At first glance the notion of a national economy would seem to be self-evident. After all, the lion’s share of economic data comes in the form of “national accounts,” which treat the nation as a self-contained economic entity, like a business. And the talk, when it comes to the economy, is always of how the nation is doing, or how other nations or countries are doing. Likewise, history revolves around the nations and their economic progress, as with the US and its “manifest destiny.”
But the idea of a national economy does not extend to the level of theoretical category. Economic theory does not take it into consideration. It comes into play because of political, not economic, considerations. The fact of the matter is, because politics is concentrated at the national level, so also is fiscal and monetary policy. And this factual state of affairs determines the subject matter. It is at the national level that both fiscal and monetary policy takes place; it is the level at which results from these policies are expected.
Economic theory, however, is not discussed in terms of the nation but in terms of abstractions: the “market,” “business,” “consumers,” etc. This is, or at least it used to be, referred to as “microeconomics.” Then we have “macroeconomics,” which is essentially the economic role of the state with its aforementioned fiscal and monetary policies; in this way we smuggle the nation in through the back door, as it were.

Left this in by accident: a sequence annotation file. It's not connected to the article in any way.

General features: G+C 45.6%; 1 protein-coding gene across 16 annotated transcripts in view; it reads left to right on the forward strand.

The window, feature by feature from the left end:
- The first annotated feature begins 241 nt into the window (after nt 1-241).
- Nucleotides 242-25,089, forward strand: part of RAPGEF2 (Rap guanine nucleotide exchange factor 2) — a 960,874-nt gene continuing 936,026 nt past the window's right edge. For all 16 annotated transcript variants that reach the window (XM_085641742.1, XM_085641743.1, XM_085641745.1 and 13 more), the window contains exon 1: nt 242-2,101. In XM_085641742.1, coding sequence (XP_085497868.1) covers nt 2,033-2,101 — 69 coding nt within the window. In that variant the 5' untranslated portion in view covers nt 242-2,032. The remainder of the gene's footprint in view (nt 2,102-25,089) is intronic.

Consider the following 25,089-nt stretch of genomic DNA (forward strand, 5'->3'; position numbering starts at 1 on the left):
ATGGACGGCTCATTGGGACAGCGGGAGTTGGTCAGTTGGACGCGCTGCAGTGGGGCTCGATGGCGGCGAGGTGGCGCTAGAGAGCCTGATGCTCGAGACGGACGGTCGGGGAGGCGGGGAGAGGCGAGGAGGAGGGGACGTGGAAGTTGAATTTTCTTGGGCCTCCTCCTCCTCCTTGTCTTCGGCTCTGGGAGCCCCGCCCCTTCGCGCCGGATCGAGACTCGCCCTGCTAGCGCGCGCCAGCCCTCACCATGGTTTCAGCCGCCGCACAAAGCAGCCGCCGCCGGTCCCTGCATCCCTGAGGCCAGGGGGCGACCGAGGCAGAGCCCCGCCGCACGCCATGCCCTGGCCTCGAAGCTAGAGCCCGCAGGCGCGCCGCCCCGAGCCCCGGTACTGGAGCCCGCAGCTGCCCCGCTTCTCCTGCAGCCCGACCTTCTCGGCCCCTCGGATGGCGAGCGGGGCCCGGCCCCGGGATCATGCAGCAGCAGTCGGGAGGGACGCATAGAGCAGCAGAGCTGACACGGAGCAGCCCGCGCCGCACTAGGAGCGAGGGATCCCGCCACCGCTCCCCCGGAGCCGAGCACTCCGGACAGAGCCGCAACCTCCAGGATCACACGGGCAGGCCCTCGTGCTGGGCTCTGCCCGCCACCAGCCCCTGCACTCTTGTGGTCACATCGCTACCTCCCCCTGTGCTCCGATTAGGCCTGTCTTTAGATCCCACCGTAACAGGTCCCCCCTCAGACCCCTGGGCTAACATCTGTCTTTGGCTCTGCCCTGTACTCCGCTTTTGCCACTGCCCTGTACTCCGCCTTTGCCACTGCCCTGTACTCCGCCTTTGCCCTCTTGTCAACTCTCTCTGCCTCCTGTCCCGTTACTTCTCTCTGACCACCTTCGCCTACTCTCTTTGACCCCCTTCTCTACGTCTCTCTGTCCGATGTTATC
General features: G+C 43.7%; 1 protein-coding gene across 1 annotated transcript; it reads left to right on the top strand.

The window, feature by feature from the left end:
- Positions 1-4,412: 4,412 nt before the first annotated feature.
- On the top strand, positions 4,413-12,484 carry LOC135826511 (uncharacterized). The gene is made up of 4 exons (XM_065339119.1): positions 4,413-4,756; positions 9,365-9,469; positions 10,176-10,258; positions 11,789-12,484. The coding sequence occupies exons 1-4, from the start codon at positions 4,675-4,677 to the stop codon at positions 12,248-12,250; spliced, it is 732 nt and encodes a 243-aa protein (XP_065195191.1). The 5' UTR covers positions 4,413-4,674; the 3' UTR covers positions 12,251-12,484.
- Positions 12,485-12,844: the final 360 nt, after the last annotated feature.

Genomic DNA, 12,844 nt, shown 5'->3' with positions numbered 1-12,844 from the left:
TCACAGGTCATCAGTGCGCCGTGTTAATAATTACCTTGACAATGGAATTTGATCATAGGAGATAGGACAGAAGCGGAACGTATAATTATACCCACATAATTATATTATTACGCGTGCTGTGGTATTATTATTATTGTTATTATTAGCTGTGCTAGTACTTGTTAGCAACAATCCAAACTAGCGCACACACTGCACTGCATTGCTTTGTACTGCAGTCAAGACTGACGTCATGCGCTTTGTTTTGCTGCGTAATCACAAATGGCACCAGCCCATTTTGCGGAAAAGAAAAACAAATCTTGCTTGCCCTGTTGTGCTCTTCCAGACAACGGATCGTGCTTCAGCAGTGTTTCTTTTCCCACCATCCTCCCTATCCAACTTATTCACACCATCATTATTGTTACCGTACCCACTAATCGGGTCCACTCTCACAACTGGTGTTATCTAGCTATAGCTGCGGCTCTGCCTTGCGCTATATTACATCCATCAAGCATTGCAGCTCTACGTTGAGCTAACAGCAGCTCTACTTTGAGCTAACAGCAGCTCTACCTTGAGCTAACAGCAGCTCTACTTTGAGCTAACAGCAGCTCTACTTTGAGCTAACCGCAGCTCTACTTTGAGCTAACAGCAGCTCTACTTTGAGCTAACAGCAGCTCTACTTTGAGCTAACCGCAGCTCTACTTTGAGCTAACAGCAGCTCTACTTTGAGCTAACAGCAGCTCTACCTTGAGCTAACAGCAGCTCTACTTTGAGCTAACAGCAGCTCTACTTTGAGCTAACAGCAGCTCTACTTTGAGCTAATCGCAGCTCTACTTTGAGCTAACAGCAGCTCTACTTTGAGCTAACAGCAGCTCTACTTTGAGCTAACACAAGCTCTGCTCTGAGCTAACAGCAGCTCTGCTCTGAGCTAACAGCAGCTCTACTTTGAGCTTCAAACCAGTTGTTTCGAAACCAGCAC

But the nation never functions as a subject of economic theory in its own right. Economic practice, of course, cannot avoid it – the sovereign democratic state is the way things are, it delimits the subject matter at the “macro” level.
The unexamined presupposition in all of this is, what is the locus of the economy? It is actually a question of the utmost importance, because only in this way can we come to grips with crucially important notions – and realities that, like it or not, we have to deal with – like the “global” economy.
One person who, thankfully, did not leave this presupposition unexamined is Jane Jacobs. In her book Cities and the Wealth of Nations, she puts the notion of a national economy, which she takes to be the reigning doctrine, squarely in the cross-hairs. In her view, such an economy is an artificial imposition: the real economy is city-oriented. Cities, not nations, form the watersheds of an economy. Which is to say, cities are the focus of integrated, mixed economies, involving all major sectors from agriculture to industry to finance. Within the city and its supply regions, a stable and integral economy is maintained.